The way we handle inventory is determined by the inventory kinds we have. When we think of inventory management, we normally think of direct inventory, which are raw materials for manufacturing, and retail or wholesale, which are direct inventory purchases that are shelved to be sold.
What is spare parts inventory?
Spare parts inventory refers to interchangeable items such as service parts, replacement parts, or repair parts. These items are so important that they generally have a negative impact on overall operations when not readily available or cannot be obtained in the shortest time possible.
Multiple locations and vehicles are common with this type of inventory which results in many problems that manual tracking can’t manage. Trunk stock and spare parts inventory are either very dynamic or very static and it requires a different strategy than traditional retail inventory management.
Classification of Spare Parts Inventory
1. Service Parts
Trunk stock and spare parts inventory in the field service industry is different from inventory in manufacturing. Items from this type of inventory are most likely kept at a hospital or move around a lot in a vehicle, making them more dynamic. The following are some of the issues and difficulties that come with having a trunk stock inventory:
Storing too many items
Field technicians have a habit of always having a large number of spare parts with them. It’s possible that they just used a small portion of the stock, keeping the remainder in the trunk. These things are not bringing in immediate revenue, thus the costs are not being covered right away.
Trunk stock and spare parts are very hard to track. Field technicians often lose track of how much inventory they have when they are focused on providing services to customers. They may recognize what they have but usually don’t know how much they have. Items can be lost easily because of no accountability and very low visibility.
Repackaging kits to make them complete
Medical trunk stock is for those partially used surgical/medical kits that must be returned to a stocking location, sanitized, and repackaged with missing parts to make it a complete set. It’s hard to keep an accurate record of these processes when doing it manually.
2. Maintenance Parts in Manufacturing
The majority of inventory management knowledge does not apply to spare parts in manufacturing. These are not things that should be put on the shelf to be sold, this type of inventory management has its own set of rules. They are static inventory that is kept on shelves to service equipment that’s critical to large industrial plants, which can’t afford to have delays due to equipment failures because it will cost them a lot of money.
The following are the things you need to look into when managing a spare parts inventory.
With a common type of inventory management, we think we don’t need slow-moving items. In spare parts inventory management for huge manufacturing plants, however, slow-moving goods or those that don’t move at all such as insurance spares are the stuff you should wish you weren’t using. This is because you have to use them only when something bad happened or production was interrupted.
Expensive Stockout Costs
The actual price of an item may be irrelevant in large manufacturing plants because the stock-out cost is calculated based on how much impact it can have on the entire operation. That is why inventory administrators should think differently when determining how many things they need to keep on hand to ensure that operations are not disrupted.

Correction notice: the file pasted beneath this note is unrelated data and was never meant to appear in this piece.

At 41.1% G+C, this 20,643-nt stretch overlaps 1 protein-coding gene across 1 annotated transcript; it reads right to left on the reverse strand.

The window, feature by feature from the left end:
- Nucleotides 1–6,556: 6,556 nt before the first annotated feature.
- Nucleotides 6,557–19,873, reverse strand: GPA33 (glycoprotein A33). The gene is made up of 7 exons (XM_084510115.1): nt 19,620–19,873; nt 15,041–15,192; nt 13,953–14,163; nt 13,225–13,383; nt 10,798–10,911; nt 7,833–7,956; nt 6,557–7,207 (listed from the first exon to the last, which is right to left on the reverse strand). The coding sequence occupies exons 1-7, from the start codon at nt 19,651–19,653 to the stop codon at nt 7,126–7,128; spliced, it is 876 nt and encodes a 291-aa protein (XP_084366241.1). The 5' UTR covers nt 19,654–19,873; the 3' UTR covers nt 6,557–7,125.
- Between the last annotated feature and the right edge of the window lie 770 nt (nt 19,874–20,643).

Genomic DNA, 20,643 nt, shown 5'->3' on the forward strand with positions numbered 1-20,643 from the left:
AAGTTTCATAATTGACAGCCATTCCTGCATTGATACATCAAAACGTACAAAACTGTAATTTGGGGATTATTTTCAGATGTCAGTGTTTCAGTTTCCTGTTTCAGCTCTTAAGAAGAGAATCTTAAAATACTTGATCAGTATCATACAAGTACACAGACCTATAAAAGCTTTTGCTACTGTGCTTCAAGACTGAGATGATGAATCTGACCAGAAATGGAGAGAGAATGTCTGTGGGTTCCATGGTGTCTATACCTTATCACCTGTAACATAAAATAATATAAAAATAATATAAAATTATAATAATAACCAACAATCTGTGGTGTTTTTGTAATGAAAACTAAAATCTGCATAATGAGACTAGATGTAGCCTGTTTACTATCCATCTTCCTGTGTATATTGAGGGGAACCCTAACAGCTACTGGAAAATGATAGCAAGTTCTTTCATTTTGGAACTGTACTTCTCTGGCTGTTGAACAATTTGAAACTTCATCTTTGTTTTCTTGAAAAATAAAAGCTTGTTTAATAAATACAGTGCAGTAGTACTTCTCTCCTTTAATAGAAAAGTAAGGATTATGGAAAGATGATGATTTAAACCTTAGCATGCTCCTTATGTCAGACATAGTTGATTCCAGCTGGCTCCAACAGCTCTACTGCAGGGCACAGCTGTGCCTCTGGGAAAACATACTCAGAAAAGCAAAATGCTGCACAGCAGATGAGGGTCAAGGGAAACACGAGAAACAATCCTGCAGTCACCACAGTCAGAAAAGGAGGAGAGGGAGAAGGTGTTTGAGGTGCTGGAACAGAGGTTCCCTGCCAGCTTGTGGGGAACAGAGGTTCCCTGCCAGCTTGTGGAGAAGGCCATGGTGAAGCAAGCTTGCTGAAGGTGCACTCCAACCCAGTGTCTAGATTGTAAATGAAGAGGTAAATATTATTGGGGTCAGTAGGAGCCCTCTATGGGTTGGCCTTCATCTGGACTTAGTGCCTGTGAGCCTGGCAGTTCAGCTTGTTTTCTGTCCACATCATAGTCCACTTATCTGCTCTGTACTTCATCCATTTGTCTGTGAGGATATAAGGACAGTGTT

Having a Centralized System
Goals or updates in the manufacturing or processing operations should be cascaded effectively to maximize the efficiency of each operation. This has to do with a centralized data management system, that allows everyone to know what you have on hand, and where are they located in order to assist in manufacturing or processing activities.
Spare Parts Inventory Management Systems
ERP systems are commonly best for retail inventory management. The problems and other things you need to look into in spare parts management are best handled by inventory management systems that are specifically made for this type of inventory.
Here’s how inventory management systems can help.
- Field Service. When storing dynamic items, it’s easy to lose track of everything. With barcoding, inventory mapping, and activity history, cases of missing items and theft would decrease. Managers will be able to see which items were checked out, who checked them out, and where they are located. Everything that comes in and out of the warehouse is accounted for and it is easier to locate products.
- Manufacturing. Though spare parts inventory moves very slowly, it still plays an important role in the business. The goal is to see exactly where items are located and what quantities are on hand at all times. When these things are needed, managers must locate them quickly to reduce downtime costs, and because the cost is so high, they should be keen on understanding what and how much they have on hold.
No one buys inventory with the intention of wasting money. How you handle operations and what system you use, determines the outcome for trunk stock and spare parts management.
Some companies find cost-cutting opportunities by examining their inventory to evaluate if the things they have are truly necessary for day-to-day operations. Since trunk stock and spare parts inventory is very dynamic, inventory managers have put in a lot of work to keep track of almost everything.
They check whether parts and supplies are available or not, what needs to be returned to the stocking point for repacking, and inventory movement in general. The inventory management system can make this process much easier by boosting inventory visibility, it assists businesses in assuring accountability, avoiding shrinkage, and decreasing purchase order errors.